Thank you and keep it up.

  15. Please take my most sincere appreciation for posting this master piece I am so tired of all this shit and it is always nice to hear a voice of reason and sanity dealing in the real world.

    JVP

  16. Try this one on for size the “Feminization of the Fire Service” We want a kindler, gentler fireman not the Type A personality which is truly required to perform this job… Man or Woman it should be a badge of honor to be called a “FIREMAN”

    JVP

  17. Brandon Hiller

    Joe,

    I think there’s a few of us fighting this battle in every jurisdiction all over the country. Many have the same thoughts or feelings, but just feel the problem is too overwhelming. I’ve heard it over and over: “That’s just the problem we have” ” That’s just the world we live in.” “You can’t turn this ship around, it’s too big to change” I say nonsense. Nice to see there’s more like-minded people out there every day.

  18. Brett Russell

    Joe-

    Great post. I know things in MoCo are nothing like they were 10 years ago when we went through class together, but the change is going in the wrong direction. I have always respected your experience and aggressive mentality, and hope that the younger generation of firemen get the opportunity to learn from you. Keep up the good work.

    -Brett

  19. Clint Walker

    You have hit the nail on the head with your post and this very scene plays out not just in your town! I was wondering if your picture was an optical illusion because down here that’s called a ¼ involved! I work for a small combination dept. in NC that only has 4 on a shift, even though our dept. is small we have our fair share of fire in the city plus we mutual aid 5 departments around us. I am very proud to say that our Chief would send us home if we operated like that dept. did! He expects us to do our job, and be aggressive! Every week Chief will come to us and say you’ve got to watch this video from XYZ FD burning down this house! We watch in amazement at how these departments are burning down house after house and are doing it with 40+ people, 10 half a million dollar fire trucks on the scene and we must not forget the white helmet wearing person (not a Chief) in the front yard directing this cluster! We work on a phrase here “Reasonable Expectation” its meaning to us is our tax payers have a reasonable expectation that their fire dept. they PAY for are the highest trained, most aggressive, job loving, BAD ASS FIREMEN they could pay for! It seams that officers are forgetting that if someone’s house is on fire we are expected to go inside and put the damn thing out, and if they are trapped we will risk our lives and come inside their burning house and drag their ass out end of story!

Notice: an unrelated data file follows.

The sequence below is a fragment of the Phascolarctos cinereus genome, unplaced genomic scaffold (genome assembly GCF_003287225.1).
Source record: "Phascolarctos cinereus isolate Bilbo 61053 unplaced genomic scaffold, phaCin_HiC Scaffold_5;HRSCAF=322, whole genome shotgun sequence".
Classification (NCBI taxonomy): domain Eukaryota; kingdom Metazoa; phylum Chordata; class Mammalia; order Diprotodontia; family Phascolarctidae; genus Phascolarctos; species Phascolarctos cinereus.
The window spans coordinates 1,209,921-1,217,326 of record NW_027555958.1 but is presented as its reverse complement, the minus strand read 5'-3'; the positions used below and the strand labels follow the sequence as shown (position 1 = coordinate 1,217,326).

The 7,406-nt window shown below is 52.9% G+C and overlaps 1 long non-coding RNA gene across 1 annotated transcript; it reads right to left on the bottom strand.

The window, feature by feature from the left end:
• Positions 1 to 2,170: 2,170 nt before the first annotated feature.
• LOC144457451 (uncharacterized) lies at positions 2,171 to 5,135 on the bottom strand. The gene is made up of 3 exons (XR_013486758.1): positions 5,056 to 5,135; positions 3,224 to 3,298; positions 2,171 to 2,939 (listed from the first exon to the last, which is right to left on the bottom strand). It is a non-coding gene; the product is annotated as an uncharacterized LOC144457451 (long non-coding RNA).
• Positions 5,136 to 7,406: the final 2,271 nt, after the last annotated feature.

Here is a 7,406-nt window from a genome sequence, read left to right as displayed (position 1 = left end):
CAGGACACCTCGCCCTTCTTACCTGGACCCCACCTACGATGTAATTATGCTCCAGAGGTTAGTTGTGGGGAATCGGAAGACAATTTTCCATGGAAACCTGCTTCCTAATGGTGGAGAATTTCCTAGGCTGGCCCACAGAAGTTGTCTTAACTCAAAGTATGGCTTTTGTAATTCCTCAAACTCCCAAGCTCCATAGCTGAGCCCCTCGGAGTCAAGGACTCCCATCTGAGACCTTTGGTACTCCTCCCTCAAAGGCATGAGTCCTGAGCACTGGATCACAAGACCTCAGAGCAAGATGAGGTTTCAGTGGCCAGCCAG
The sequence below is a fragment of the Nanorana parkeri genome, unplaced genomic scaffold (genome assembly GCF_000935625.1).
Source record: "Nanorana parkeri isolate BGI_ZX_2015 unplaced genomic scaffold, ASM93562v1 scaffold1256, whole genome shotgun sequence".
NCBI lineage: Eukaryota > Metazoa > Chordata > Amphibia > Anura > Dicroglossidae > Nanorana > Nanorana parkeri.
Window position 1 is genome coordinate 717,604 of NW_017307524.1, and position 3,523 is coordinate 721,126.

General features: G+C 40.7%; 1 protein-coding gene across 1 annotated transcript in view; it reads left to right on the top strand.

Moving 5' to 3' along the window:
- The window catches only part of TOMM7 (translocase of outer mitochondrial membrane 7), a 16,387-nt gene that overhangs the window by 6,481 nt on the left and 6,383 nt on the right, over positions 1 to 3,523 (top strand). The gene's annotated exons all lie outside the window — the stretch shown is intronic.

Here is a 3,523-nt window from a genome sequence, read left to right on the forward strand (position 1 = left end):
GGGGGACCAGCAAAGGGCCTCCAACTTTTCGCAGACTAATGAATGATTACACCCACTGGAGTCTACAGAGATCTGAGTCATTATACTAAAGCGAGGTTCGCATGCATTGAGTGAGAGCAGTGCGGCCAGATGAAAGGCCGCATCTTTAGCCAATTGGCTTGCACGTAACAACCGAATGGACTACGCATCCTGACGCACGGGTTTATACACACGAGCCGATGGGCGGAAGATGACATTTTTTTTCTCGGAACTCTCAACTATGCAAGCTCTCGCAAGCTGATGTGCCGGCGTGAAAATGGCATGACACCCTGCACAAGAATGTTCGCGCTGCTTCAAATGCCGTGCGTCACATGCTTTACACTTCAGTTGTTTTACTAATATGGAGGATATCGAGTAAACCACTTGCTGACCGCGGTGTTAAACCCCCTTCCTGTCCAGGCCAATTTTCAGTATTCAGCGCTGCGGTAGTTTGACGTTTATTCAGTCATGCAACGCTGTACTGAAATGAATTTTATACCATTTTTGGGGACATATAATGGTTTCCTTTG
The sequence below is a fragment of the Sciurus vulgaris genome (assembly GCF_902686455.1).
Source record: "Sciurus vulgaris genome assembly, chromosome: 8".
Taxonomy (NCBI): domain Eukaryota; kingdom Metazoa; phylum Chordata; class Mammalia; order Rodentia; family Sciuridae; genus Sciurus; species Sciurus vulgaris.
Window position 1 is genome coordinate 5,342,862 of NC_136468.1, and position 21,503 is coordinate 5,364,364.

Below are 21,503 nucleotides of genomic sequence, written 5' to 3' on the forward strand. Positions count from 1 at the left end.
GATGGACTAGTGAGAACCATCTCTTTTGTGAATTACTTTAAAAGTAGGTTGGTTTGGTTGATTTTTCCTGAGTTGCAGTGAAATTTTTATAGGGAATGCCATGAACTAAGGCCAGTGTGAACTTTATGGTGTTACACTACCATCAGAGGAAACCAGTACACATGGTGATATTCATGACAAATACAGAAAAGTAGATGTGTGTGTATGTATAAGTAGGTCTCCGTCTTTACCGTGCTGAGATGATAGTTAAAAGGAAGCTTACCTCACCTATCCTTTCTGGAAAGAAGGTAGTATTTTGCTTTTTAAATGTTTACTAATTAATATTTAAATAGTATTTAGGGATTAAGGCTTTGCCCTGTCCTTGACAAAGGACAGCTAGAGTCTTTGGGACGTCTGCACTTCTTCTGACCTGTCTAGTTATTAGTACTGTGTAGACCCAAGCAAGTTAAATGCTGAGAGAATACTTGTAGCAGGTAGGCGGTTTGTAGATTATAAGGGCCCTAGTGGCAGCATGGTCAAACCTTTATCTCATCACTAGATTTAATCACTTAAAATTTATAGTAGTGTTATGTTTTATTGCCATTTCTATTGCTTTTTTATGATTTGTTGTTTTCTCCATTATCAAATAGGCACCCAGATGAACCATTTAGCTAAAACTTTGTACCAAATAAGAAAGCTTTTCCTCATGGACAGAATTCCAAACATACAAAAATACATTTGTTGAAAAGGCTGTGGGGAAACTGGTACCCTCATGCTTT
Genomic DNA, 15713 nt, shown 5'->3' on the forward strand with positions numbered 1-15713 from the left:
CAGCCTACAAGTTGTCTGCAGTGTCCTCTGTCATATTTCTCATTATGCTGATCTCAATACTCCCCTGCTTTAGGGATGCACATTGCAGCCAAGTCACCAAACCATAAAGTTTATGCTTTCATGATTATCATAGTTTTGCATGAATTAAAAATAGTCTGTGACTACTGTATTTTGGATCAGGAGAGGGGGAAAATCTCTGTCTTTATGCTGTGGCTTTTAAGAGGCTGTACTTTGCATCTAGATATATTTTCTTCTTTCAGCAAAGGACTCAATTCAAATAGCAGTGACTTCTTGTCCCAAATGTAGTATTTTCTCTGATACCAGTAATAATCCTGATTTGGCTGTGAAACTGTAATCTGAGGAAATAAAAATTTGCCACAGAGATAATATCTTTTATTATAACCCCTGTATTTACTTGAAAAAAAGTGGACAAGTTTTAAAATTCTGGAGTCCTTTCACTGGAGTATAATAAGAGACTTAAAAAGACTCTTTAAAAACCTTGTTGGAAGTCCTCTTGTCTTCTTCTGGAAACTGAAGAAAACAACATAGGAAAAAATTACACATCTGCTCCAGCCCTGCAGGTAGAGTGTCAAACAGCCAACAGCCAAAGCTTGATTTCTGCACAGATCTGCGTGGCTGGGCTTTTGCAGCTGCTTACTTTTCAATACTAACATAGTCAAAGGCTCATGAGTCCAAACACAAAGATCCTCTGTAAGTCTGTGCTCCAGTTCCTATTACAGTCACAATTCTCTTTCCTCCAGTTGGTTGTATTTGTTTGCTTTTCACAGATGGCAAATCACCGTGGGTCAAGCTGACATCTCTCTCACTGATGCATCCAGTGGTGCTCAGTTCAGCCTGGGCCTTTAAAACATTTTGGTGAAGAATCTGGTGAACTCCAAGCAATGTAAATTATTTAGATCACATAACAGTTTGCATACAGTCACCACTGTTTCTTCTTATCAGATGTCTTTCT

20. Hey Joe,

    Good article…you write very well. Did you learn how to write so well from experience or from education?????

    I don’t agree 100% with your thinking. I am a company officer with a full time dept in SC and I have NEVER heard or been told to not save a SAVEABLE life. Nothing in the fire service has changed as it relates to saving a cilvilian when that cilvilian is saveable.

    Take the Charleston 9 for example..they first went in because there were people in there that needed to be saved and they did just that..saved them, but, they continued to keep going in even though no civilians were in there and look what happend. Was it worth losing 9 firefighter to save a stupid building or house??? Those things can be replaced. Its idiotic to put firefighters lives at risk to save somebodys tv. Alot has changed here for the better because of that day.